In the structure of Embodiment 2, a better BN coating was obtained by heat-treating the SiO2 film to clean the surface. As the results of the experiments, very good results were obtained in the case where an SiO2 film of a thickness 1000 A was deposited and subjected to heat treatment at about 400C for about 1 hour. No observable defects were found in the alignment of the liquid crystal molecules in the display device manufactured by this experimental example. Under the observation by a 200 times magnification microscope, no disturbance in the alignment of the liquid crystal molecules and no existence of threaded domain patterns indicating different regions of molecular alignment could be observed over the entire display cell. When a liquid crystal material with a positive dielectric anisotropy having an a.c. threshold voltage of about 1.5 volts at a frequency of 32 Hz was used and a transient voltage of about 5 volts was applied, almost no occurrence of different regions which is a source of devitrification could be observed.

Further, such liquid crystal display devices could be manufactured with a far better reproducibility than those of the conventional ones and showed stable performances. Such a liquid crystal display device cannot be influenced by the size of the cell theoretically. In practice, a display device having a panel area of 15 cm 15 cm was manufactured and yet liquid crystal molecules showed uniform alignment over the entire area.

(Embodiment 3)

In the structure of Embodiment 2, when sealing glass was used for sealing the liquid crystal display cell, since the working temperature in sealing was high the properties of the transparent electrode might appear to give some degree of effects in display such as degraded alignment although the electrode was covered with an SiO2 film. This can arise when the thickness of the SiO2 film is too thin. Such effects, however, could be eliminated by providing an SiO2 film of a thickness not less than about 2000 A.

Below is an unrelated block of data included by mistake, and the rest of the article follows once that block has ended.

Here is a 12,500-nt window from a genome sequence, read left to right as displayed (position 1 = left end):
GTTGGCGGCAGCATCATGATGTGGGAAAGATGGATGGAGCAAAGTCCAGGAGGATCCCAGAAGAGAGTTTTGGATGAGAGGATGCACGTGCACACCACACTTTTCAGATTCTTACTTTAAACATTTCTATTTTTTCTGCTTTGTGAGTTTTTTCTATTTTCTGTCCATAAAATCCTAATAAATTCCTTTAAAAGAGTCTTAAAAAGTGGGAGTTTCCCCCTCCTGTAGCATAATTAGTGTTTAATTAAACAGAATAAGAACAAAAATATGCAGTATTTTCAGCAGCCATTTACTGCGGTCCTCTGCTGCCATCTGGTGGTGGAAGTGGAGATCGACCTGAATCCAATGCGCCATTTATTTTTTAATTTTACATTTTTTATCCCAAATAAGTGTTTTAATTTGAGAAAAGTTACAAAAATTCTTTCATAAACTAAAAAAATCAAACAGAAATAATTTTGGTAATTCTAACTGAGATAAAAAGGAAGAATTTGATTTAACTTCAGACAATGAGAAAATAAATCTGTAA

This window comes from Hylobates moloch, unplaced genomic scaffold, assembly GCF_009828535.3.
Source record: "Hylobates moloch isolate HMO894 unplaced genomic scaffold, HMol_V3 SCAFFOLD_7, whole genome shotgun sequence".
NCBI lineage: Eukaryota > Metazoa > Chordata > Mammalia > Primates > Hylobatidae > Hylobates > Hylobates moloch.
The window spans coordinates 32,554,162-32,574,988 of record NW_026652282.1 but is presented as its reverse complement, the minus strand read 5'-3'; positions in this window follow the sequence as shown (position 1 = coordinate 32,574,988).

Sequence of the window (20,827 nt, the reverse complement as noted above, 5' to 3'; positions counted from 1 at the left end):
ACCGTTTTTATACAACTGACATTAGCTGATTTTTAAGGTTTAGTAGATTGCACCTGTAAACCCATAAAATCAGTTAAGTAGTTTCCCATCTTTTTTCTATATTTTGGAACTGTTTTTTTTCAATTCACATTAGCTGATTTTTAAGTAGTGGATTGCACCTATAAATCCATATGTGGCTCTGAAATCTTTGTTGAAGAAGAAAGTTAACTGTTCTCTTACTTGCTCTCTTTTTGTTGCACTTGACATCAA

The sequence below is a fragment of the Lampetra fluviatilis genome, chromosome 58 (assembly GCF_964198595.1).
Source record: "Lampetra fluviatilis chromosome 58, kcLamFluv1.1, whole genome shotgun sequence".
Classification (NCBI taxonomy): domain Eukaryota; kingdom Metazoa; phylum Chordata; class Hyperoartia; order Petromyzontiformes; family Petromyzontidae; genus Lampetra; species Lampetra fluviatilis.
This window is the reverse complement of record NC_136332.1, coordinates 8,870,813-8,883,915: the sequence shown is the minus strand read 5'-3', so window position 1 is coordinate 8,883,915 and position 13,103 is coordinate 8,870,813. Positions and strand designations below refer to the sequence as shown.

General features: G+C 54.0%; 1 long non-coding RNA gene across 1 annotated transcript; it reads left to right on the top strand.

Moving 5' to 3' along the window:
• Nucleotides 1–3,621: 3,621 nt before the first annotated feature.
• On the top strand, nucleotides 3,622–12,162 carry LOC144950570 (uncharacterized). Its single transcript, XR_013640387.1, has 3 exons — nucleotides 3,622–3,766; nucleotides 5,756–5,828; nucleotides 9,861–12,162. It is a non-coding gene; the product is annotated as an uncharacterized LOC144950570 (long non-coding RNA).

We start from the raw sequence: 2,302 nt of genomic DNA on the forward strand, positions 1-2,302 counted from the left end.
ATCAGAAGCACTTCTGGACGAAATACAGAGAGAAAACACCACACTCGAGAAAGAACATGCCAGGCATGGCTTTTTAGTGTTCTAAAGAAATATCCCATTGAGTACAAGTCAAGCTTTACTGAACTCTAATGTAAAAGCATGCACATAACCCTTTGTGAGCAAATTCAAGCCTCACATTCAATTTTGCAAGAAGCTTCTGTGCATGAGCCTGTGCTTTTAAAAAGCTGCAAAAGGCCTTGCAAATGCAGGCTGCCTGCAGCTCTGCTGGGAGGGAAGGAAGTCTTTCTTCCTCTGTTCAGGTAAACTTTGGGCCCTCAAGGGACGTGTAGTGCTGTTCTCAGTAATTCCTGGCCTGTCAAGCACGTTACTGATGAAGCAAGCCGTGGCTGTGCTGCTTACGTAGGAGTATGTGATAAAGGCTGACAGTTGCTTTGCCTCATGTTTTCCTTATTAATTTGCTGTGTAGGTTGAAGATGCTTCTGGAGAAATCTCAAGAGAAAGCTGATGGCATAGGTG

In place of the SiO2 film to be coated with a BN layer, other materials may also be used such as a pyrex glass layer of a thickness not less than about 2000 A, SiO layer of a thickness not less than about 3000 A, MgF2 layer of a thickness not less than about 3000 A, CeO2 layer of a thickness not less than about 3000 A, TiO2 layer of a thickness not less than about 3000 A, and Y2 O3 layer of a thickness not less than about 2000 A, each of which may be formed by deposition. With these layers, a sealing glass may be used for sealing the cell to provide good results.

The reason for the fact that the liquid crystal molecules can be aligned with the use of BN particles may be considered as due to the fact that BN particles of layer structure adhere regularly on the surface of a glass substrate. Namely, when a surface of a glass substrate is rubbed in one direction with gauze, cloth, etc. and adhered with BN particles, hexagonal crystal structure BN particles cause uniformly sliding deformation in layered structure in said one direction, thereby resulting in a layer of directional BN particles adhered uniformly on the substrate.